Verification of the isocenter and fields generated from the treatment plan by the radiation oncologist (RO) before delivery of radiation treatment is critical. Rarely, an error such as misidentification of the isocenter could occur resulting in underdosing the target and/or unnecessarily irradiating normal tissue. We implemented the PSA system to perform a root cause analysis and mistake-proof this process. The PSA system is used to facilitate timely identification, reporting, and follow-up on variations in the quality of care or operations for all departments at our institution. Once an occurrence is reported, the PSA specialist, department leadership, and all team members involved meet to perform a root cause analysis. We identified an error in the treatment verification process that led to placement of the isocenter one vertebral body inferior to what was designated by the treatment plan for a particular patient and generated a PSA. Factors identified as contributing to the error included miscommunication, poor image quality, lack of key anatomical structures to reference the level of vertebral bodies, and delay in timely RO peer review of treatment fields (successive check). A corrective action plan was created which involved modifications to the standard work for the treatment verification process. Modifications included using standard terminology among all staff and providers to prevent miscommunication, inclusion of the iliac crests in the DRRs and the portal images to provide an anatomical reference point when applicable, and a successive check by another RO before start of treatment for any patient not undergoing daily image-guided therapy. Once the isocenter and the digital electronic portal images of treatment fields were approved by the first RO, they were copied and reviewed the next day by a second RO at morning rounds prior to the first treatment. There was no additional radiation dose or prolongation of time on the treatment table/discomfort to the patients. In the first 3 months of implementation of the new process, there were 85 treatment verifications requiring successive checks. One patient did not have a successive check done and one had it done after the second treatment. Once, the second RO review did not agree with the first RO review due to minor differences in patient positioning compared to DRR. No treatment errors have occurred since implementation of the new standard work. A survey of the staff and ROs revealed that the improvements in the standard work did not cause any disruptions or inefficiencies in the work flow. Using the PSA system, root cause analysis and development of a corrective action plan created an improved standard process for treatment verification with minimal cost, impact to the patient, and disruptions to the work flow of the department.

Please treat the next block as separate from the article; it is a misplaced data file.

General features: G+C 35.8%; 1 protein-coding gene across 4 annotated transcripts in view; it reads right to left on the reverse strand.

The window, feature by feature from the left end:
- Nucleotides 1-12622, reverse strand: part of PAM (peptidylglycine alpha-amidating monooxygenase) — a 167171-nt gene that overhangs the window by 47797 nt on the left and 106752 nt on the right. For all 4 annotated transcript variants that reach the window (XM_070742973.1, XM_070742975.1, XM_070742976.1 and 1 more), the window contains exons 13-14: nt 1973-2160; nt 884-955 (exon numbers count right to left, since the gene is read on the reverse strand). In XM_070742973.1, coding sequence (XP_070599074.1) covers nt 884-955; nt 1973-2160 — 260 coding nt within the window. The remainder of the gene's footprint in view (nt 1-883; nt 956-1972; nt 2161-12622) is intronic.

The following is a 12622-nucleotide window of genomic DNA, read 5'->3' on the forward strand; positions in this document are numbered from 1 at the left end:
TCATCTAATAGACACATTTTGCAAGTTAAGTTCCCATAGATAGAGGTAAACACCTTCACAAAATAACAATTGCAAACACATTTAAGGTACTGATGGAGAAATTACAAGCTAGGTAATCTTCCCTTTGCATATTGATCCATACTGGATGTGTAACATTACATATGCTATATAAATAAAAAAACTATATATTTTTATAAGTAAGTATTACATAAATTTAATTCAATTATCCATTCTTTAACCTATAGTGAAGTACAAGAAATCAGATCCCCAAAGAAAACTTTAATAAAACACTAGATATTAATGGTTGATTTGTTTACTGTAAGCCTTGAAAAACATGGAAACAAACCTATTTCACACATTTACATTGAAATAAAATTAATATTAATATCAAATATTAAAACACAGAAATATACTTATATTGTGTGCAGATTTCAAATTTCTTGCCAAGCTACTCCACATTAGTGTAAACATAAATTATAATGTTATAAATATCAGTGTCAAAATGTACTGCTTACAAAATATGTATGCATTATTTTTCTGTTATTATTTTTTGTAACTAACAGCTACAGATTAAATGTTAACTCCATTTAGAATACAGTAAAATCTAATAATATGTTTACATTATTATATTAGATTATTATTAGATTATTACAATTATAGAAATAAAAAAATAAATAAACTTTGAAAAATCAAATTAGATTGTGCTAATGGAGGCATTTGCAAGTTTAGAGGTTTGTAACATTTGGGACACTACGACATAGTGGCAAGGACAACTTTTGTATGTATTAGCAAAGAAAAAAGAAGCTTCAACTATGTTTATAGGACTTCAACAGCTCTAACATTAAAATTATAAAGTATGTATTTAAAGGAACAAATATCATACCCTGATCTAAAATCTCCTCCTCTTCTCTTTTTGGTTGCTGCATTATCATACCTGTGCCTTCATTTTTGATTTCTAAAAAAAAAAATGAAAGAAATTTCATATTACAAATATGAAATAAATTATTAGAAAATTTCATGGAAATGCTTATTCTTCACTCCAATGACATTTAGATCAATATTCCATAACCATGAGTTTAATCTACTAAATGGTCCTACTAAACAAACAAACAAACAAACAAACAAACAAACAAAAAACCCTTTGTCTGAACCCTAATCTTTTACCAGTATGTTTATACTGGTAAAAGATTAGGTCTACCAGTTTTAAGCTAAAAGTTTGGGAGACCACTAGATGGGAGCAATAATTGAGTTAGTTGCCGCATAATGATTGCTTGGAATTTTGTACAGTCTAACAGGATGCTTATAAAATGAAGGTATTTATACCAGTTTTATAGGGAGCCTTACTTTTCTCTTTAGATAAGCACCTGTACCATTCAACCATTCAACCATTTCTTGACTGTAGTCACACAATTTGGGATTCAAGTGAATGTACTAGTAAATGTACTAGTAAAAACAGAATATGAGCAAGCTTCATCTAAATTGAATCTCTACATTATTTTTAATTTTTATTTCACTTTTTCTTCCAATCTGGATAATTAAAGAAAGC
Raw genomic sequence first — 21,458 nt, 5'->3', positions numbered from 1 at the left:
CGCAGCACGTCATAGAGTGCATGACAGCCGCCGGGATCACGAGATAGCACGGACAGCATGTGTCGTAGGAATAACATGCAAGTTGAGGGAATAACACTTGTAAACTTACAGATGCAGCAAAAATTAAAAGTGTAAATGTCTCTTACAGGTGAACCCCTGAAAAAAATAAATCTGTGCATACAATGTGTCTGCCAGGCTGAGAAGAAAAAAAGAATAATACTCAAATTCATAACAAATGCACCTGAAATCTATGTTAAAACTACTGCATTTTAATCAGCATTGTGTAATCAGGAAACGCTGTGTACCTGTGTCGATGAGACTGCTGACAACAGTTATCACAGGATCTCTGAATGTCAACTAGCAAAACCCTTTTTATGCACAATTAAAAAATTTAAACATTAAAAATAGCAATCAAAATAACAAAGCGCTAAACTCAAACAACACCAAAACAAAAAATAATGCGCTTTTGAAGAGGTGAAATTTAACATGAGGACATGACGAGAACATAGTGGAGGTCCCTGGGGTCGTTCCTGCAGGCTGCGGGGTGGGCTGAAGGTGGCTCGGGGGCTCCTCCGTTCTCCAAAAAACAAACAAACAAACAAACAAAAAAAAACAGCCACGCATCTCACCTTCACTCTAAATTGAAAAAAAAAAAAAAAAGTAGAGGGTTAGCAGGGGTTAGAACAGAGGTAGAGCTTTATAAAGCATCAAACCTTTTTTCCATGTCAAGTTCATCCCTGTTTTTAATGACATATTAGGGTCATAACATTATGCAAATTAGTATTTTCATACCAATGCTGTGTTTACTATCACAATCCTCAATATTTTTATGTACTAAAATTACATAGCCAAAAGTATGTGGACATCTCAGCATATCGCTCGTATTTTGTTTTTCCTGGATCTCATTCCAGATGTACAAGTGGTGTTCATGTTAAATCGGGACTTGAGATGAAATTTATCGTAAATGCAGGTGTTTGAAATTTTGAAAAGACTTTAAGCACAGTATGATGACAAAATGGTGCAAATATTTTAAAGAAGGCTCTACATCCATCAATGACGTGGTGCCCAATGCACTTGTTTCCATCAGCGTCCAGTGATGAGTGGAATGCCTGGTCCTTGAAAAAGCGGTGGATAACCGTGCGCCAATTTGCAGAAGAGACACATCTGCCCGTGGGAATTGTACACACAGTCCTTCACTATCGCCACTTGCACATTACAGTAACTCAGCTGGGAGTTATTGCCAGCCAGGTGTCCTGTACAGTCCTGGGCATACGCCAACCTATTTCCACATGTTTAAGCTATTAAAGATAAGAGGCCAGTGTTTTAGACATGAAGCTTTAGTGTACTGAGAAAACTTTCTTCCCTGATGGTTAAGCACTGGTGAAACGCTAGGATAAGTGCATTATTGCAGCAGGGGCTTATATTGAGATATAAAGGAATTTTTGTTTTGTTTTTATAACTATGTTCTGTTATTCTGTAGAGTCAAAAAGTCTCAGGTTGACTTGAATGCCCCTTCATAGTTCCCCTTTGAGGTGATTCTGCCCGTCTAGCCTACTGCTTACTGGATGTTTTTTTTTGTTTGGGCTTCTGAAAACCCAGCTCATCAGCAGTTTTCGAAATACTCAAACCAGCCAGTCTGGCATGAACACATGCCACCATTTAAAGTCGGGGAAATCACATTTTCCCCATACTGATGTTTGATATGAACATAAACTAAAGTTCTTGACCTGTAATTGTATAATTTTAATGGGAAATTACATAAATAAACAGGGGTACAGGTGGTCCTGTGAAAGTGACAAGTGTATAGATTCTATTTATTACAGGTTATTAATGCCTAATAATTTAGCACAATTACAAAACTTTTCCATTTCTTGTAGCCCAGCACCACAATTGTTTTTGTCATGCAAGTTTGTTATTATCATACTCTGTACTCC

Full Text

Published Version
Open DOI Link

Get access to 115M+ research papers

Discover from 40M+ Open access, 2M+ Pre-prints, 9.5M Topics and 32K+ Journals.

Sign Up Now! It's FREE

Talk to us

Join us for a 30 min session where you can share your feedback and ask us any queries you have

Schedule a call